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Last Updated: Sunday, 6 May 2007, 07:31 GMT 08:31 UK
Study reveals referees' home bias
Ryan Giggs and Wayne Rooney celebrate another Manchester United home goal
Many referees have been accused favouring home teams
A US academic has devised a formula for what every football fan instinctively understands - referees' decisions tend to favour the team playing at home.

A study at Harvard University looked at 5,000 English Premier League matches involving 50 different referees.

Researcher Ryan Boyko came up with the equation that for every extra 10,000 people in the crowd, the advantage for the home team increases by 0.1 goals.

His study showed certain referees were more likely to be swayed by the crowd.

The potential is there for a game to be altered because of factors that subconsciously affect the referee
Ryan Boyko

The figures revealed that away teams scored fewer goals and gave away more penalties, findings which seem to imply that referees are making calls in favour of the home team, possibly as a result of the influence of the crowd.

Some individual referees proved to be more susceptible to crowd influence than others, but Mr Boyko would not name which ones.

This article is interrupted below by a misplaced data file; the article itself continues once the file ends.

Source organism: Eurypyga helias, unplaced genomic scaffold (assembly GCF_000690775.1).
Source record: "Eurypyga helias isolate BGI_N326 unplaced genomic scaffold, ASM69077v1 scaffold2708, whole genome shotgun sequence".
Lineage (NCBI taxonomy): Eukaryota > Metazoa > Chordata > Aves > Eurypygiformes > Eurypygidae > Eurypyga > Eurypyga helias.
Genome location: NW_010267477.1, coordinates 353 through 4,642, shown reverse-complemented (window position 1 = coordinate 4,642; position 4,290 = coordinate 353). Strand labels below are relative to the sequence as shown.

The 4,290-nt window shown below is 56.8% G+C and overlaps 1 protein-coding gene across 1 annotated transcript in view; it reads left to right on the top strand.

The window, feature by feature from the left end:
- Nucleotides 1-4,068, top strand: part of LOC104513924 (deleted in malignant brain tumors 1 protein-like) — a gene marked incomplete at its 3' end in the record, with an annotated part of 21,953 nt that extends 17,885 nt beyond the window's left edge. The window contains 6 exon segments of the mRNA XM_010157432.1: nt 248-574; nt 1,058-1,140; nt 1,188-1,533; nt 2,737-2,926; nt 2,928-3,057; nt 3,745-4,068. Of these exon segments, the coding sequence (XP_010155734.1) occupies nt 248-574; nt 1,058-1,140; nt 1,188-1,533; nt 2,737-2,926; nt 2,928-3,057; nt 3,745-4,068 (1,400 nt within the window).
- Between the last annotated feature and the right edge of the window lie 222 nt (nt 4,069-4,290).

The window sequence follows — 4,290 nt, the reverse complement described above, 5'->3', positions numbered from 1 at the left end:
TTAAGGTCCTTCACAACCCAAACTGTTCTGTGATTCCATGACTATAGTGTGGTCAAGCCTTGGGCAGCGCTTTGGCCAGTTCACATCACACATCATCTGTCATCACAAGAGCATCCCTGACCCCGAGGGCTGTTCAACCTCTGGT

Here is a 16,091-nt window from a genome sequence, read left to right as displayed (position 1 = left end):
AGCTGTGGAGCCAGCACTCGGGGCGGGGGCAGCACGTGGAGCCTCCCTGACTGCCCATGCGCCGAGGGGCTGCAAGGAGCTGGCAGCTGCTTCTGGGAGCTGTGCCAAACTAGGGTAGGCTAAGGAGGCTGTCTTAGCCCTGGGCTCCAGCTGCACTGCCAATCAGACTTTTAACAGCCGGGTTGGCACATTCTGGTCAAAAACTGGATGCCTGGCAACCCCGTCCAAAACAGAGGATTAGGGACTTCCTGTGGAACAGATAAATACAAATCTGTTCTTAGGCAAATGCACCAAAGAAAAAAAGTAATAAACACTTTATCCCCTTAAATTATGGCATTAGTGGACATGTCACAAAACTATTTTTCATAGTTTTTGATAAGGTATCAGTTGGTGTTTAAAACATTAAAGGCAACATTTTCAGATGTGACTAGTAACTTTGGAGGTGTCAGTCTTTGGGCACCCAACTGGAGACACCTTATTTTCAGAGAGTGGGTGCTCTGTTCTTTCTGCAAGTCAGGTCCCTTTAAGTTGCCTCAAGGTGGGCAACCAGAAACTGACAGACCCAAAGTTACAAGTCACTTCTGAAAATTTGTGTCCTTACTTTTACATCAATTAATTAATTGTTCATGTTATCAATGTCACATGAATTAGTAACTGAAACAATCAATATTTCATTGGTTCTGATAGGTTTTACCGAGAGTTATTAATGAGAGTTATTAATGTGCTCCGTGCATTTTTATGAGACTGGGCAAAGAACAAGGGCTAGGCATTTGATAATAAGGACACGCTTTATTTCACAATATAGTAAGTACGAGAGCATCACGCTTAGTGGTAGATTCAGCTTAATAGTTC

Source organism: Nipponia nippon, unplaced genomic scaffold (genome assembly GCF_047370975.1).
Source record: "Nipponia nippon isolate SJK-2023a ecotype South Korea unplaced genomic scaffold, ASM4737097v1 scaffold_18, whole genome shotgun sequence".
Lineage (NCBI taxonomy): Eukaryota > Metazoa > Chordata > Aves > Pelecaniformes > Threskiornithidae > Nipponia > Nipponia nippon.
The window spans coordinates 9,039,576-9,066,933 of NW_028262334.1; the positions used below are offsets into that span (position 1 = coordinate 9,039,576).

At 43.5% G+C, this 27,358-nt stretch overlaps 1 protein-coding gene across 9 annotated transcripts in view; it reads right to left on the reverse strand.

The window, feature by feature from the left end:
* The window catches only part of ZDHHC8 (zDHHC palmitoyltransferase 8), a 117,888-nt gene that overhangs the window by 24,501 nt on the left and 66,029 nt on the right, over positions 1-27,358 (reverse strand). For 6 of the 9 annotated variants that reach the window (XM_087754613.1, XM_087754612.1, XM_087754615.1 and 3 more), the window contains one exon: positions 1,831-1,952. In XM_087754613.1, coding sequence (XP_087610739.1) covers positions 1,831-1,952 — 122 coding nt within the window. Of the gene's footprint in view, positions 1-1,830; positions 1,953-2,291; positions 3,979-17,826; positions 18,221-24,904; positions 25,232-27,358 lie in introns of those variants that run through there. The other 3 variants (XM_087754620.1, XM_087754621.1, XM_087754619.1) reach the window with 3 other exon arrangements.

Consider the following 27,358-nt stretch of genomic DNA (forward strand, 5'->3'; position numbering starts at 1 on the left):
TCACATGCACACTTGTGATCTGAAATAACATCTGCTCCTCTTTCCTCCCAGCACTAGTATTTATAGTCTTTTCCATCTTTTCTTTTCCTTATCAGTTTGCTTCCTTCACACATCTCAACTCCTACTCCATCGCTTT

More experienced referees were shown to be less biased by the impact of a large crowd, which suggests they may develop a resistance to the home fans' cries.

Robbie Keane plays at home for Tottenham Hotspur
Fans really can act as a 12th man, the study found

Mr Boyko, a research assistant in the university's psychology department, said: "Individual referees and the size of the crowd present are variables that affect the home field advantage.

"In order to ensure that all games are equally fair, ideally, all referees should be equally unaffected by the spectators.

"Referee training could include conditioning towards certain external factors, including crowd response.

"Leagues should be proactive about eliminating referee bias. The potential is there for a game to be altered because of factors that subconsciously affect the referee."

The study, which looked at games between 1992 and 2006, will be published in an upcoming issue of the Journal of Sports Sciences.

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